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I want that my help message be extracted from the script itself.

#!/bin/bash
#
# foo - do things
# Author: John Doe <jhon@doe>
# ----------------------------------------------
# SYNOPSIS
#   foo [OPTIONS] FILE
# 
# DESCRIPTION
#   At vero eos et accusamus et iusto odio
#   dignissimos ducimus qui blanditiis praesenti
#   voluptatum deleniti atque corrupti quos.
# ----------------------------------------------

sed -n '/# -\+$/,/# -\+$/ p' $0

It works! It prints only what is between the two # -\+$ delimiters, inclusive. The problem is that I don't want print the delimiters.

And do you have suggestions for a man page generator with human friendly syntax?

Update: Maybe stated my problem poorly. I want to print only what is between the two lines starting with # ----- and ending with ----.

I know this solution:

sed -n '/# -\+$/,/# -\+$/ p' $0 | head -n -1 | tail -n +2

But I want a clean and elegant solution that doesn't look hackish.

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1  
Removing the cat/which would be cleaner, $0 already holds the full path to the binary, so sed ... $0 would do. –  Thor Sep 30 '12 at 6:55
    
@Thor a lot better... –  Kanvuanza Sep 30 '12 at 12:12
1  
shocco.sh does it similarly, but uses an additional prefix character for documentation comments. –  manatwork Oct 1 '12 at 10:06
1  
@manatwork schocco is awesome. ronn (from same author) is nice too: converts markdown to roff. –  Kanvuanza Oct 1 '12 at 12:54
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6 Answers 6

up vote 2 down vote accepted

Try this please:

#!/bin/bash
#
# foo - do things
# Author: John Doe <jhon@doe>
# ----------------------------------------------
# SYNOPSIS
#   foo [OPTIONS] FILE
# 
# DESCRIPTION
#   At vero eos et accusamus et iusto odio
#   dignissimos ducimus qui blanditiis praesenti
#   voluptatum deleniti atque corrupti quos.
# ----------------------------------------------


cat `which $0` | sed -n '0,/# -\+$/d;/# -\+$/,$d;p'
share|improve this answer
    
Haha, you got it :-) –  Kanvuanza Sep 30 '12 at 1:36
    
Then it's time to go for a sleep ) –  Serge Sep 30 '12 at 1:37
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You can also accomplish this with awk:

awk '/^# --/{ flag=!flag; next}; flag' file

Given that the text you are using to delimit the desired text is the same at the beginning and end, ie., # --, the normal range pattern will fail so you need to use a flag. The next statement forces awk to move to the next record, before printing the range.

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It prints the desired output, plus two blank lines and then the cat ... line. –  Kanvuanza Sep 30 '12 at 1:50
    
I'd love to see an awk solution. –  Kanvuanza Sep 30 '12 at 1:50
    
Sorry: I misread the question... –  jasonwryan Sep 30 '12 at 1:58
    
Oh, thanks. Do you mind explain a bit? –  Kanvuanza Sep 30 '12 at 2:03
    
Updated: hope that helps. –  jasonwryan Sep 30 '12 at 3:53
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You could do it pretty simply with awk:

awk -v RS='\n# -+' 'NR==2' $0

RS sets to record separator appropriately and NR==2 prints the second record.

You can remove the comment sign and extra space with gsub, e.g.:

awk -v RS='\n# -+' 'NR==2 { gsub("\n# ", "\n"); print }' $0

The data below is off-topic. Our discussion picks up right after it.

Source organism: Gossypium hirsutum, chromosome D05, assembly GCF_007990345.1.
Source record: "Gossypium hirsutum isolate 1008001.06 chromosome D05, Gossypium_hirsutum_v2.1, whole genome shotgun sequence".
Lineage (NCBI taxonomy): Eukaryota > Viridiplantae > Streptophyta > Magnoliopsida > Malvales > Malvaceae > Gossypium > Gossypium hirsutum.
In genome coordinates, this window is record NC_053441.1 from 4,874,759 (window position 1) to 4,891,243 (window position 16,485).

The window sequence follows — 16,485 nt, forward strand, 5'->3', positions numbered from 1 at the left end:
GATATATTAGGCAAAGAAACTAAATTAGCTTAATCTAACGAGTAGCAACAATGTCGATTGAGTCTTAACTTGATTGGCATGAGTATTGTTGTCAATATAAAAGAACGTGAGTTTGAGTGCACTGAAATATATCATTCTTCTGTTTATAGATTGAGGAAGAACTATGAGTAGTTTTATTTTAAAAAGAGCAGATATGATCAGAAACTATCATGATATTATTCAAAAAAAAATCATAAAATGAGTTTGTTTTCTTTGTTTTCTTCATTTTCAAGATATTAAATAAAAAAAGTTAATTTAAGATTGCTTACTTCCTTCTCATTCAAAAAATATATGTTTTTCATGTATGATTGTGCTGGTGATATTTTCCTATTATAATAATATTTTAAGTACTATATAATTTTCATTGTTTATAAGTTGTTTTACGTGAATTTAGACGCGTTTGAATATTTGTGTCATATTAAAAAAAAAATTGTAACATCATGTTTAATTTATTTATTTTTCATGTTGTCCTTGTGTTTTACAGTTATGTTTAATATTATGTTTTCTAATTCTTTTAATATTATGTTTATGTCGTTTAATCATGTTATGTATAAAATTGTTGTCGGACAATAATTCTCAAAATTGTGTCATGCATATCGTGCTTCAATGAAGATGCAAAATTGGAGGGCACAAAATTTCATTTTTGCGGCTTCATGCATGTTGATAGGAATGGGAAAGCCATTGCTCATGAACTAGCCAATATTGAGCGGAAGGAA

Update

To avoid an empty first line add \n to RS, but now the first line is not substituted by gsub, so gensub is called for:

awk -v RS='\n# -+\n' 'NR==2 { print gensub("(^|\n)# ", "\\1", "g") }' $0
share|improve this answer
    
Very understandable answer. The first line is empty, I tried to remove with gsub(/\n?\n# /, "\n") without success. –  Kanvuanza Sep 30 '12 at 12:11
    
I see what you mean, I'll add and update that fixes it. –  Thor Sep 30 '12 at 15:14
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What you're needing is called a "here document." Fortunately, it's already implemented in bash. Check out the following URL http://tldp.org/LDP/abs/html/here-docs.html

You simply use the following:

cat <<end-of-message
----------------------------
message lines...
----------------------------
end-of-message

You can add a conditional at the top of your script to print that only if a parameter is input or something... like a -h option or if there are no arguments present.

Hope this helps.

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1  
Sorry, I don't understand how heredocs could help me. –  Kanvuanza Sep 30 '12 at 3:36
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Rather than sticking your message into the comments at the beginning of the file, you can also emulate the __DATA__ section of Perl and some other programming languages by exiting before the script reaches it:

#!/bin/sh

data=$(sed '0,/^__DATA__$/d' "$0")
printf '%s\n' "$data"

exit

__DATA__
FOO BAR BAZ
LLAMA DUCK COW

Same general idea as the other sed-based solutions, though.

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Man, this is cool. I liked the idea of meta info (beyond comments) stored on source code. I prefer documentation on top, but sure I'll find some use for this. –  Kanvuanza Sep 30 '12 at 19:46
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This might work for you (GNU sed):

 sed '/^# -\+$/,//!d;//d' $0

Explanation:

  • /^# -\+$/,//!d delete everything not between delimiters
  • //d delete the delimiters and let the remainder pass through

N.B. // reuses the latest regexp.

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If this works will be the best solution IMO. –  Kanvuanza Oct 5 '12 at 5:34
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